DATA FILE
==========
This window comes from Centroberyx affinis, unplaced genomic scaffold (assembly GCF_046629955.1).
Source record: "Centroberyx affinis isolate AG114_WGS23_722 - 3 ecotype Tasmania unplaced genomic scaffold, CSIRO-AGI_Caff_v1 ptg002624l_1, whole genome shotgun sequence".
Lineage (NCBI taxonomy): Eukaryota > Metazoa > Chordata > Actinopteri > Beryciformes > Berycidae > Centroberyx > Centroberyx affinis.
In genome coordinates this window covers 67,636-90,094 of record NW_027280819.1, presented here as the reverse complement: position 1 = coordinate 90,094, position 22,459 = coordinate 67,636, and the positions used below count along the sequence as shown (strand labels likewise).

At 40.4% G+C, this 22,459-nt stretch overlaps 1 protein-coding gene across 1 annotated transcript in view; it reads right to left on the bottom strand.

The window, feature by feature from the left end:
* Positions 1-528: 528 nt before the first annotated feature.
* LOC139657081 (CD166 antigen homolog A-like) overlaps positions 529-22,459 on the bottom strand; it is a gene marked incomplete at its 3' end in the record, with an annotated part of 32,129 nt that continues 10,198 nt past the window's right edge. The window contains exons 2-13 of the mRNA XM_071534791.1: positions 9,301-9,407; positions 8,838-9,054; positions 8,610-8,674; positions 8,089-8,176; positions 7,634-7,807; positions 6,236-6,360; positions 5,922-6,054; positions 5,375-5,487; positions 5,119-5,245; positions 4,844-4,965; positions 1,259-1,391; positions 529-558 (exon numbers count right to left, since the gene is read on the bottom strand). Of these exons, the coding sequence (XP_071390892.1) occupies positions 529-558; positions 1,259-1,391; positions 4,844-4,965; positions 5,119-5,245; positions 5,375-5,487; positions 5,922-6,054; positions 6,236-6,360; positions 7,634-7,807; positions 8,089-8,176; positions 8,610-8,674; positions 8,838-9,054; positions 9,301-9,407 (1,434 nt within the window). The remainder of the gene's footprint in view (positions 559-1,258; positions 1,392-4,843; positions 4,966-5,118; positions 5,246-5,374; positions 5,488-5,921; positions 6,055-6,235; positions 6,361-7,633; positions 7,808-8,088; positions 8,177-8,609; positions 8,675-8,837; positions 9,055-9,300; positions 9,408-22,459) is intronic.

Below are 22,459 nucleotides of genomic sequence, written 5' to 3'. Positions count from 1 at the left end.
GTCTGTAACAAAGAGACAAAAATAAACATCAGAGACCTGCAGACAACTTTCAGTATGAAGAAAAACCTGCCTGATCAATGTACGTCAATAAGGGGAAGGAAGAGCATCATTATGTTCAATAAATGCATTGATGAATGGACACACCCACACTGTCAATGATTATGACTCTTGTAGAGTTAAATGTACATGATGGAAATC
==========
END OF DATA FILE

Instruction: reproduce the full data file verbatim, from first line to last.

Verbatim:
This window comes from Centroberyx affinis, unplaced genomic scaffold (assembly GCF_046629955.1).
Source record: "Centroberyx affinis isolate AG114_WGS23_722 - 3 ecotype Tasmania unplaced genomic scaffold, CSIRO-AGI_Caff_v1 ptg002624l_1, whole genome shotgun sequence".
Lineage (NCBI taxonomy): Eukaryota > Metazoa > Chordata > Actinopteri > Beryciformes > Berycidae > Centroberyx > Centroberyx affinis.
In genome coordinates this window covers 67,636-90,094 of record NW_027280819.1, presented here as the reverse complement: position 1 = coordinate 90,094, position 22,459 = coordinate 67,636, and the positions used below count along the sequence as shown (strand labels likewise).

At 40.4% G+C, this 22,459-nt stretch overlaps 1 protein-coding gene across 1 annotated transcript in view; it reads right to left on the bottom strand.

The window, feature by feature from the left end:
* Positions 1-528: 528 nt before the first annotated feature.
* LOC139657081 (CD166 antigen homolog A-like) overlaps positions 529-22,459 on the bottom strand; it is a gene marked incomplete at its 3' end in the record, with an annotated part of 32,129 nt that continues 10,198 nt past the window's right edge. The window contains exons 2-13 of the mRNA XM_071534791.1: positions 9,301-9,407; positions 8,838-9,054; positions 8,610-8,674; positions 8,089-8,176; positions 7,634-7,807; positions 6,236-6,360; positions 5,922-6,054; positions 5,375-5,487; positions 5,119-5,245; positions 4,844-4,965; positions 1,259-1,391; positions 529-558 (exon numbers count right to left, since the gene is read on the bottom strand). Of these exons, the coding sequence (XP_071390892.1) occupies positions 529-558; positions 1,259-1,391; positions 4,844-4,965; positions 5,119-5,245; positions 5,375-5,487; positions 5,922-6,054; positions 6,236-6,360; positions 7,634-7,807; positions 8,089-8,176; positions 8,610-8,674; positions 8,838-9,054; positions 9,301-9,407 (1,434 nt within the window). The remainder of the gene's footprint in view (positions 559-1,258; positions 1,392-4,843; positions 4,966-5,118; positions 5,246-5,374; positions 5,488-5,921; positions 6,055-6,235; positions 6,361-7,633; positions 7,808-8,088; positions 8,177-8,609; positions 8,675-8,837; positions 9,055-9,300; positions 9,408-22,459) is intronic.

Below are 22,459 nucleotides of genomic sequence, written 5' to 3'. Positions count from 1 at the left end.
GTCTGTAACAAAGAGACAAAAATAAACATCAGAGACCTGCAGACAACTTTCAGTATGAAGAAAAACCTGCCTGATCAATGTACGTCAATAAGGGGAAGGAAGAGCATCATTATGTTCAATAAATGCATTGATGAATGGACACACCCACACTGTCAATGATTATGACTCTTGTAGAGTTAAATGTACATGATGGAAATC